Many more hymnbooks followed, but because Luther didn’t want them to be confined to church services, schools were encouraged to use them as well. The hymnals aimed at domestic use only contained single-line songs, alternated with prayers. Music is “a gift from God and next to theology. Youth should be taught this art; for it makes fine skillful people.”
Luther’s Deutsche Messe (1526) differed considerably from the earlier Formula Missae. The German Mass was intended for churches managing without a trained choir where the use of simple chorales facilitated congregational singing in unison (without organ accompaniment!). In fact, Luther had mastered the art of making the natural cadences of the German language suit the spiritual message of his music.
In 1525 Martin married the former nun Katherine von Bora, thereby disregarding the Catholic Church’s insistence on clerical celibacy. They settled down and raised a large family. By this time, as a declared heretic, his ability to travel had become severely limited and so he took on purely an advisory role. In his later years, Luther was too easily drawn into controversies and made some very badly judged pronouncements, particularly on the Jews. The practical business of running the church was left to his Wittenberg colleague Philipp Melanchton who was responsible for preparing the Lutheran church’s doctrine (known as the Augsburg Confession).
In 1534, Luther and his various collaborators finally completed their translation of the entire Bible, which went on to become a source book for many generations of composers. Although he was plagued by poor health for decades, it didn’t stop him from refining his monumental Bible translation up until his death in 1546.
Luther still inspires composers today, and the fact that so many music festivals this year are celebrating the 500th anniversary of the Reformation demonstrates that Martin Luther still is both a religious and a musical force to be reckoned with.
Luther’s Musical Legacy
Martin Luther made the congregation sing and his psalm paraphrases set a new benchmark for hymn compositions. But it is as a catalyst for musical change that Luther has been truly significant. His chorales were the point of departure for leading German 16th-century composers like Hassler and Praetorius. The 17th century’s major German composer Heinrich Schütz wrote a number of Passions and Magnificats with texts drawn from the Lutheran Bible. “Notes make the text come alive”, Luther said, and no composer has been a more perfect conduit of the word of God than JS Bach. Lutheran teachings and chorales are infused in Bach’s cantatas, masses and Passions. Felix Mendelssohn was a Lutheran and responsible for reviving Bach’s St Matthew Passion. His Reformation Symphony commemorates the 300th anniversary of the Augsburg Confession. After Schumann’s death, Brahms found consolation in the Lutheran Bible, from which he adapted the text for A German Requiem.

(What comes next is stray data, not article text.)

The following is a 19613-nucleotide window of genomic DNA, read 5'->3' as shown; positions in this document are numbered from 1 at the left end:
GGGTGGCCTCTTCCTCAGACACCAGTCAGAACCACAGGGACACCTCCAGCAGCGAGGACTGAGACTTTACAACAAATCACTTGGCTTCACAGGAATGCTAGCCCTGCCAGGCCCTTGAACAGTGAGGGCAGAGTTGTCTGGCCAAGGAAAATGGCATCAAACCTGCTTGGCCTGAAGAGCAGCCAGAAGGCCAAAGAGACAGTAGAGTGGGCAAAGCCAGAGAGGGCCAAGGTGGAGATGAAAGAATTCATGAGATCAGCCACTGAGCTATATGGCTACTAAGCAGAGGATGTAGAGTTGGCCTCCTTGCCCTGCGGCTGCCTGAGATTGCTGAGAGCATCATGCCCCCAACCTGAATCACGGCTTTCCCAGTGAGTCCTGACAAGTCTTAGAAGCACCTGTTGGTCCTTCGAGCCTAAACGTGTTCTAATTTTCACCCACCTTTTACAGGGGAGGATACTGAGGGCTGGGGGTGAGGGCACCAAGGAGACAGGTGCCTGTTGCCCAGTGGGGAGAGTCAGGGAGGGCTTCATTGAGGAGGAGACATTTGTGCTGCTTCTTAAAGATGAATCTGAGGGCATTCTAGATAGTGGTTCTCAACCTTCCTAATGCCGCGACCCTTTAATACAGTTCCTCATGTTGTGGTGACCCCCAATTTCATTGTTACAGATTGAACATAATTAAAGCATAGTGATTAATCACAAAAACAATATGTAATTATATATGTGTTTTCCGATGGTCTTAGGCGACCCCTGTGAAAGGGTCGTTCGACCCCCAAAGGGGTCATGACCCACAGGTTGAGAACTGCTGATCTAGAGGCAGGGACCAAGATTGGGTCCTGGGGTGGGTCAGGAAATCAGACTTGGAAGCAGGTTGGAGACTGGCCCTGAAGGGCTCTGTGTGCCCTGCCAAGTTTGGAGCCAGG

The Song Company’s Antony Pitts on Luther
The Song Company’s Antony Pitts
Luther’s musical legacy is one of seeding an extraordinarily rich polyphonic and harmonic harvest: his chorale tunes are straightforward enough for a congregation to pick up, and usually have a melodic hook that composers down the ages have seized upon.
In my view, human beings are spiritual by default – that’s just who we are; how that ‘urge’ is channeled or cultivated, varies greatly from culture to culture, and age to age, but that doesn’t mean that there aren’t some universal desires to be fulfilled and some universal questions to be answered. Our 21st-century Australia is just as much in need of consolation and transformation as 16th-century Europe.
Whether it helps to be religious when you sing or conduct Bach is one of those age-old questions. The consensus seems to be that Bach’s own faith is irrelevant to our connection with his music. I don’t buy that, I’m afraid: of course Bach manages to communicate with us, whether we consider ourselves ‘religious’ or not, and we can be moved on the level of the story as well as directly by the musical action, but there is a level of meaning
in so much of his music (even the apparently non-sacred works) which resonates purely in terms of the Christian faith.
The Song Company performs Forward & Bach, Martin Luther’s Legacy in tours June 10 – 23. Included are three motets by Bach and new works commissioned from five Australian composers inspired by Lutheran chorales.